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The Dry Wood – The Eighth Sorrow of Mary: The Death of Joseph

Ave Maria!

With great joy we announce the debut of Hilda Nicolosi’s new column The Dry Wood on AirMaria. Hilda has many years of experience on the forefront of such issues as the ERA and Abortion. As a housewife and mother she has experienced the full range of what is most precious about womanhood and has a burning zeal for preserving the God-given treasure of family life. We are looking forward to her contributions.

-Fra Roderic Mary

The Eighth Sorrow of Mary:

The Death of St. Joseph

by Hilda C. Nicolosi

A most treasured devotion for generations of Catholics is the honoring of the Seven Sorrows of the Blessed Virgin Mary. Each of these prayerful recollections is followed by a Hail Mary:

The prophecy of Simeon
The flight into Egypt
The loss of Jesus in the Temple
The meeting of Jesus and Mary on Calvary
The Crucifixion
The taking down of the Body of Jesus from the Cross
The burial of Jesus

Many blessings and graces are assured to those who will pause each day to recall Mary’s sorrows. We draw near to her in a direct and personal way by this devotion because we realize how truly human she was and is.

Our Lady richly deserves the numberless exalted titles that she herself has revealed to us over the centuries. Endless too are the numbers of devoted petitioners who are drawn by her constant love and interest in human affairs. She remains accessible to each of her children without qualification.

Pondering the Seven Sorrows of Our Lady brings us to a deeper appreciation for her very human existence: we see that she is most assuredly within our reach because she has lived, like us, with a multitude of problems. As we consider the dimension of her sufferings, the awesome magnitude of her love for each of us becomes more and more real. Her personal experiences include most of our worst fears.

Indeed, we steel ourselves when we receive the ominous phone call, letter, or telegram – perhaps the unexpected visit from someone who we instinctively realize has bad news for us. Mary has been through these trials we feel so keenly. Even as she held her tiny Infant to her breast, Simeon’s prophecy reveals to her the dire news of future disasters.

The flight into Egypt was precipitated by the action of the government: Herod’s order that all boys aged two and under were to be slaughtered to ensure his primacy on the throne. Imagine Joseph’s horror, that the long-anticipated and awaited Messiah, this beautiful little boy they loved so much, was the direct object of a merciless manhunt to the death. Joseph believed the message conveyed to him to flee and acted at once in obedience. Imagine the Holy Family hurrying through the night in order to find a distant refuge, a place of safety. Government out of control reaping havoc in innocent people’s lives is something people of the twentieth century have witnessed worldwide. Even democracies, John Paul II reminded us, become tyrants when the weakest members are treated with contempt. Mary’s tears over the Holy Innocents certainly encompass the millions of aborted infants in our own time.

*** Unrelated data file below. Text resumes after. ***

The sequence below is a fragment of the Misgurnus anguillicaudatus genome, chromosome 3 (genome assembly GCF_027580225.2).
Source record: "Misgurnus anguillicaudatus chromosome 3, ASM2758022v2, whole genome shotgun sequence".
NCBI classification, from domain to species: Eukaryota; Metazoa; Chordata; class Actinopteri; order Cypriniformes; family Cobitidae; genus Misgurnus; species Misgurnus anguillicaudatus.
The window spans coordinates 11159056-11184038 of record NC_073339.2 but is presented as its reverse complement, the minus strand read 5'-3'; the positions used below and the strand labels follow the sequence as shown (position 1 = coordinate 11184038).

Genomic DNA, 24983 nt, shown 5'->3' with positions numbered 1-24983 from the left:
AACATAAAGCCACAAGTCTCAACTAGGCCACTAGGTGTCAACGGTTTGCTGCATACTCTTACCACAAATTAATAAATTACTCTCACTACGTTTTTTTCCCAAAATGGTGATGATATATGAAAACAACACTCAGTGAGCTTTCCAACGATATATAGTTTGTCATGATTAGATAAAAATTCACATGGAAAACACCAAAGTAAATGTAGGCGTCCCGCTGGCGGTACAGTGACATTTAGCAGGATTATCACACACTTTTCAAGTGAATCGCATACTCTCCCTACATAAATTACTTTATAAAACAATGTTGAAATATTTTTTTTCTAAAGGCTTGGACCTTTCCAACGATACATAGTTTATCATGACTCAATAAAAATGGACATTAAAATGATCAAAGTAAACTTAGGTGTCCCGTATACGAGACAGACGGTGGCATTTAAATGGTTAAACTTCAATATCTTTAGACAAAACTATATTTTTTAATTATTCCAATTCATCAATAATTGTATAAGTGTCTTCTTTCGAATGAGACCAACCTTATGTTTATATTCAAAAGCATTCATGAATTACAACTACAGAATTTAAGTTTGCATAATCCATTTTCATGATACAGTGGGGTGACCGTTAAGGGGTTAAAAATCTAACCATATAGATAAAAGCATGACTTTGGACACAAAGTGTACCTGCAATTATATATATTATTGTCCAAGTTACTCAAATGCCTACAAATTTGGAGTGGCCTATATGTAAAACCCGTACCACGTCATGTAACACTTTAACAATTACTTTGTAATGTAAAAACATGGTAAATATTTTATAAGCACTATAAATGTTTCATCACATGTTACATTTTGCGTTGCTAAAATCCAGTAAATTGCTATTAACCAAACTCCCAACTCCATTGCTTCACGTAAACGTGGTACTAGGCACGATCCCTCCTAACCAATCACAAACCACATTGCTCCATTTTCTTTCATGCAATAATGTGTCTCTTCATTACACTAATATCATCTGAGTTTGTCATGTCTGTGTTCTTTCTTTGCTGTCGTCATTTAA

Those of us who have raised families can easily relate to the third sorrow, the loss of the Child Jesus in the Temple. How many times do our children tumble and fall despite our precautions? How many sleepless nights have we laid awake thinking of nearly missed accidents? How often has control over a child’s presence been reduced as he ventures boldly away from our protective circle?

“Your father and I have searched for you in sorrow.” Mary understands fully, as does Joseph. Losing our children in one way or another reminds us that they are only on loan to us from God.

It is here that I would suggest one other sorrow to be considered. After the recovery of Jesus in the temple, scripture tells us that the Holy Family returned to Nazareth where “the child grew in wisdom and strength” (Luke 2:52). Here was Joseph by Mary’s side, providing the simple needs of their family in the carpentry shop, instructing the Little One in his trade, protecting them both from harm, seeking out solutions for all of their own family difficulties – a constant and strong presence for Mother and Child. In summary, they were dependent upon him, by God’s holy plan.